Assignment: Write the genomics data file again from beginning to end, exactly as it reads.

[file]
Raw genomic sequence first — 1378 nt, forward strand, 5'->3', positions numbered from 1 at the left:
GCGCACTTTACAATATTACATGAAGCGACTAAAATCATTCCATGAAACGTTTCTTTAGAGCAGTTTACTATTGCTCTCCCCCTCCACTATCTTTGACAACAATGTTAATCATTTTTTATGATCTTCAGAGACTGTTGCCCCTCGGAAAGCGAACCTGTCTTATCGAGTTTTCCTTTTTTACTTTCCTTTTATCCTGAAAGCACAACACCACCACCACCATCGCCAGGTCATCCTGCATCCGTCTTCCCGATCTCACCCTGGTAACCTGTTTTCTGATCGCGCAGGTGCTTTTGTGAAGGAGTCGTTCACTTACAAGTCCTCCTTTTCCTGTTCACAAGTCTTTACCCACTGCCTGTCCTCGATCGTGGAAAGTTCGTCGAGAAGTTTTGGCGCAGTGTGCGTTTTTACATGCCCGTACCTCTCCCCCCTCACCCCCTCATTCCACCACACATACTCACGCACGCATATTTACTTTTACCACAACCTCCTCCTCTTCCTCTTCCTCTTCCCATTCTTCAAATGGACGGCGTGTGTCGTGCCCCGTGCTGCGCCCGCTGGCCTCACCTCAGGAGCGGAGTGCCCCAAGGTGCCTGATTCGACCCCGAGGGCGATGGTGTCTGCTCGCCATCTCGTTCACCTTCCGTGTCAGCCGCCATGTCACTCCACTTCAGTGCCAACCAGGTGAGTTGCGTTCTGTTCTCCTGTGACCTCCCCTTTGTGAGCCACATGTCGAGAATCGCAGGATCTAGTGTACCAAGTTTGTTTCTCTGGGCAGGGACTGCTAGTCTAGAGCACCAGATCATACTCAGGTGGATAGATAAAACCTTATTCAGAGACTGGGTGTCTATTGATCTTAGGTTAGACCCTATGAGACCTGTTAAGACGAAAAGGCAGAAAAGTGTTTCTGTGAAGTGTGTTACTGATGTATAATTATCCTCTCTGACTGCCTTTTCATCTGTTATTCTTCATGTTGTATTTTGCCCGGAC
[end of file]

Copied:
Raw genomic sequence first — 1378 nt, forward strand, 5'->3', positions numbered from 1 at the left:
GCGCACTTTACAATATTACATGAAGCGACTAAAATCATTCCATGAAACGTTTCTTTAGAGCAGTTTACTATTGCTCTCCCCCTCCACTATCTTTGACAACAATGTTAATCATTTTTTATGATCTTCAGAGACTGTTGCCCCTCGGAAAGCGAACCTGTCTTATCGAGTTTTCCTTTTTTACTTTCCTTTTATCCTGAAAGCACAACACCACCACCACCATCGCCAGGTCATCCTGCATCCGTCTTCCCGATCTCACCCTGGTAACCTGTTTTCTGATCGCGCAGGTGCTTTTGTGAAGGAGTCGTTCACTTACAAGTCCTCCTTTTCCTGTTCACAAGTCTTTACCCACTGCCTGTCCTCGATCGTGGAAAGTTCGTCGAGAAGTTTTGGCGCAGTGTGCGTTTTTACATGCCCGTACCTCTCCCCCCTCACCCCCTCATTCCACCACACATACTCACGCACGCATATTTACTTTTACCACAACCTCCTCCTCTTCCTCTTCCTCTTCCCATTCTTCAAATGGACGGCGTGTGTCGTGCCCCGTGCTGCGCCCGCTGGCCTCACCTCAGGAGCGGAGTGCCCCAAGGTGCCTGATTCGACCCCGAGGGCGATGGTGTCTGCTCGCCATCTCGTTCACCTTCCGTGTCAGCCGCCATGTCACTCCACTTCAGTGCCAACCAGGTGAGTTGCGTTCTGTTCTCCTGTGACCTCCCCTTTGTGAGCCACATGTCGAGAATCGCAGGATCTAGTGTACCAAGTTTGTTTCTCTGGGCAGGGACTGCTAGTCTAGAGCACCAGATCATACTCAGGTGGATAGATAAAACCTTATTCAGAGACTGGGTGTCTATTGATCTTAGGTTAGACCCTATGAGACCTGTTAAGACGAAAAGGCAGAAAAGTGTTTCTGTGAAGTGTGTTACTGATGTATAATTATCCTCTCTGACTGCCTTTTCATCTGTTATTCTTCATGTTGTATTTTGCCCGGAC